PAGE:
The Ancient Fishweir Project combines public art, educational programs, and community events in celebration with the contemporary Native American community.
3,700 to 5,300 years ago, near what is now Boston Common, fishweirs were built along the tidal flats to catch fish during the spring spawn.
The Fishweir Project's annual building of a fishweir on Boston Common brings this ancient activity into the current imagination, expanding the time frame of history told in Boston, and honoring the people who lived in the place we now call Boston.
Ancient Fishweir Project
Gill Solomon, Sachem, Massachuset Tribe
talks about fishweir and cultural history
Of Interest September 22, 2020, 4:00 pm eastern time to attend:
WEBINAR - On This Land: Public Art, Public Memory
How do monuments and memorials shape our understanding of place—and what we choose to forget? And how might we reframe public memory to address the harmful legacy of colonialism in our region?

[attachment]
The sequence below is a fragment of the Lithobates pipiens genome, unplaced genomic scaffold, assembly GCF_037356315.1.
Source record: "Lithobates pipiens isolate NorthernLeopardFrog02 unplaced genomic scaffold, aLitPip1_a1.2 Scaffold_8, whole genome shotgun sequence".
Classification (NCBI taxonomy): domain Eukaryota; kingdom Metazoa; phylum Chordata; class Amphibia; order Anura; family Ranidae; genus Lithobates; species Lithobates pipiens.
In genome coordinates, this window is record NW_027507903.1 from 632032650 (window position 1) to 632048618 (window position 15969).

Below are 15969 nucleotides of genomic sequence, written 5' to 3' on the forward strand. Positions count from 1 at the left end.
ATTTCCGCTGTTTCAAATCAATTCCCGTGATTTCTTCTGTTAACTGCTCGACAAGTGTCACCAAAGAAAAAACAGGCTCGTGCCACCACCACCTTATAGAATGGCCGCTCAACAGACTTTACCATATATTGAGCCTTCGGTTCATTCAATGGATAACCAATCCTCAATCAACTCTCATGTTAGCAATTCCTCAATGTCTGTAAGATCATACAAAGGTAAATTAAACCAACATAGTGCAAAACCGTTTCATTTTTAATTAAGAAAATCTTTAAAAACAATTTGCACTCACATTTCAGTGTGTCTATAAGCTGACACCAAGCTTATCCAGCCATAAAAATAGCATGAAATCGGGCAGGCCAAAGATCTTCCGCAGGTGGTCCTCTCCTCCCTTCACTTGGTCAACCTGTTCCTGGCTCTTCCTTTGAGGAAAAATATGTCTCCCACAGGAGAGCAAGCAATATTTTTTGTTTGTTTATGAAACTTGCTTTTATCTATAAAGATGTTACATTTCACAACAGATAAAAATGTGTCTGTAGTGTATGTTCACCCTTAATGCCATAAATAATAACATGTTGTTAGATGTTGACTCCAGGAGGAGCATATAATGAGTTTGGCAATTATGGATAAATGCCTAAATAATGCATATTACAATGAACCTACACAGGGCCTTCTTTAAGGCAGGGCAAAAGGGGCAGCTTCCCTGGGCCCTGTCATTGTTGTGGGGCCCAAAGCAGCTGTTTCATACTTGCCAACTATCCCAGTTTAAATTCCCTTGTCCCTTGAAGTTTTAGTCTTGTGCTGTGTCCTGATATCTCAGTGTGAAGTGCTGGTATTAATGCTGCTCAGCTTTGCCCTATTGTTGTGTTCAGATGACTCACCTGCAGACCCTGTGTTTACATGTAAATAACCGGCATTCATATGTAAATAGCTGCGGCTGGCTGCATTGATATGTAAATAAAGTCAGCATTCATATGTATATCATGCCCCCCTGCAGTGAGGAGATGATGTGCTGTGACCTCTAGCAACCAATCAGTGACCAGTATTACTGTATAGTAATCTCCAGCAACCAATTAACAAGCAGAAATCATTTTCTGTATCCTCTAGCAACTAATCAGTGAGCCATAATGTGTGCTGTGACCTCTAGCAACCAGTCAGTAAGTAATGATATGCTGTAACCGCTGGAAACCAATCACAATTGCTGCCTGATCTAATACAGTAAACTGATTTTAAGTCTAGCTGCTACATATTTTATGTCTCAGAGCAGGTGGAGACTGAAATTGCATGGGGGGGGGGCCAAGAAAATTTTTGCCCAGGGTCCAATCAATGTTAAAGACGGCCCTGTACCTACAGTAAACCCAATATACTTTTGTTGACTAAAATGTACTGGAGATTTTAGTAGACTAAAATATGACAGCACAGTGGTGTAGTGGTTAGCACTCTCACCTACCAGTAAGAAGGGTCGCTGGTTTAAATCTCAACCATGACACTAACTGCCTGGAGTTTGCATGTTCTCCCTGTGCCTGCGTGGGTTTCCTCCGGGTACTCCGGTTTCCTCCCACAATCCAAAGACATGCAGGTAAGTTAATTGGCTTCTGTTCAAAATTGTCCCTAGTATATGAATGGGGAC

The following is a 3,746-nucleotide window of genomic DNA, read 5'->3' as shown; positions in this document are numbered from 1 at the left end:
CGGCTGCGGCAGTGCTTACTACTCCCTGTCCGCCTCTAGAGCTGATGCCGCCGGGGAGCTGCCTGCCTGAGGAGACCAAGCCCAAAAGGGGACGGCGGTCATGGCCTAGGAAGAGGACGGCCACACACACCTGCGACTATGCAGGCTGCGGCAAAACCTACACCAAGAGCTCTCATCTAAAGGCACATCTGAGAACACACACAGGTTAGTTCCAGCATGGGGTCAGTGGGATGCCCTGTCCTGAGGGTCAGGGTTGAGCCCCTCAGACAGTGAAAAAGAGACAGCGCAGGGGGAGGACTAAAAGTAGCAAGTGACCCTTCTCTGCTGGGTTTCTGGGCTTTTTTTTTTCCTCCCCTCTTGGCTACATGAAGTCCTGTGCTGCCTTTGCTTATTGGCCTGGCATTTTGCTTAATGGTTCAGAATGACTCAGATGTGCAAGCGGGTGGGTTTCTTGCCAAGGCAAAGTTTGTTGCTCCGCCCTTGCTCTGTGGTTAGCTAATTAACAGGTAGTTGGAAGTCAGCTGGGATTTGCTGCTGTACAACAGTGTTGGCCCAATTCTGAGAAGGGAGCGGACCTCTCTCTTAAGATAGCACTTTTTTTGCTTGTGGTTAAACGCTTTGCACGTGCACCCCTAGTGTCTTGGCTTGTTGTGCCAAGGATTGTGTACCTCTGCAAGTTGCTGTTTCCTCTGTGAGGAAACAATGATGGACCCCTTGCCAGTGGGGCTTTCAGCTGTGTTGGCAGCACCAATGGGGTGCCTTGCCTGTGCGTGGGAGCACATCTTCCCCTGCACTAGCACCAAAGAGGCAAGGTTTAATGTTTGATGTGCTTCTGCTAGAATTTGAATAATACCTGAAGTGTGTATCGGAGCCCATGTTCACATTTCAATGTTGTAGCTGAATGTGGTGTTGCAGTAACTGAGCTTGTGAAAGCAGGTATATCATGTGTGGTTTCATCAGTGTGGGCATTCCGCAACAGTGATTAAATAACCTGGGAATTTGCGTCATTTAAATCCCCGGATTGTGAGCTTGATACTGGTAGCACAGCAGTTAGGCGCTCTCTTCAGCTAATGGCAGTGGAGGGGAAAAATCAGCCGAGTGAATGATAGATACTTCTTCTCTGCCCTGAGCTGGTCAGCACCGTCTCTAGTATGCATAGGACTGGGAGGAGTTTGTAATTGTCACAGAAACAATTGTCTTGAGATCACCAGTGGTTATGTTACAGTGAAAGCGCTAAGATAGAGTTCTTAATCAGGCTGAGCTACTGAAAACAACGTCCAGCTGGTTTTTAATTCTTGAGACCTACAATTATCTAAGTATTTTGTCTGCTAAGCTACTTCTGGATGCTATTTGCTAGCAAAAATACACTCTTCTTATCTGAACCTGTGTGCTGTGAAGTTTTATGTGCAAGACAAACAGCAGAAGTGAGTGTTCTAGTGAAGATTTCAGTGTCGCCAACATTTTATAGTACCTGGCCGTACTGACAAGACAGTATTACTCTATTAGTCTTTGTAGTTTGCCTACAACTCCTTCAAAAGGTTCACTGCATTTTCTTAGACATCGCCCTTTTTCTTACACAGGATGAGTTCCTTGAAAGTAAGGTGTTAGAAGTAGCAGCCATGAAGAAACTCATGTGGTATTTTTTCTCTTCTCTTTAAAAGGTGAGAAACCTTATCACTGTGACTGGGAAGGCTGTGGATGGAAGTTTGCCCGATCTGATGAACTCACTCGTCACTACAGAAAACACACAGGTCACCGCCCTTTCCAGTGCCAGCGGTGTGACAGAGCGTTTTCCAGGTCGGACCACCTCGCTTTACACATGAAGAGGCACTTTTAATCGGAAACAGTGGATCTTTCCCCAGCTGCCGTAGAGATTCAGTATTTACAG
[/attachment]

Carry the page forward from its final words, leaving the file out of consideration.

TEDxBeaconStreet - Ross Miller
In the place we now call Boston - Story of the fishweir project
2020 ~ Our Annual Fishweir Installation update
This year, we would have been celebrating the 17th annual Fishweir installation on Boston Common. With our global pandemic, and perhaps the way that Mother Nature has expressed herself, many events have changed.
Many educators are interested in continuing to share ideas about placed-based ways of thinking that are natural to many indigenous cultural traditions. Here are links to thoughtful local tribal groups.
Link to Massachuset tribe
link to Mashpee Wampanoag Tribe
We look forward to Spring 2021 on Boston Common. We seek to continue to raise awareness of the early history of the people who made their homes in this area for over 200 generations before the arrival of European colonists by sharing the Fishweir building and program activities on Boston Common, including curriculum projects, and public educational outreach.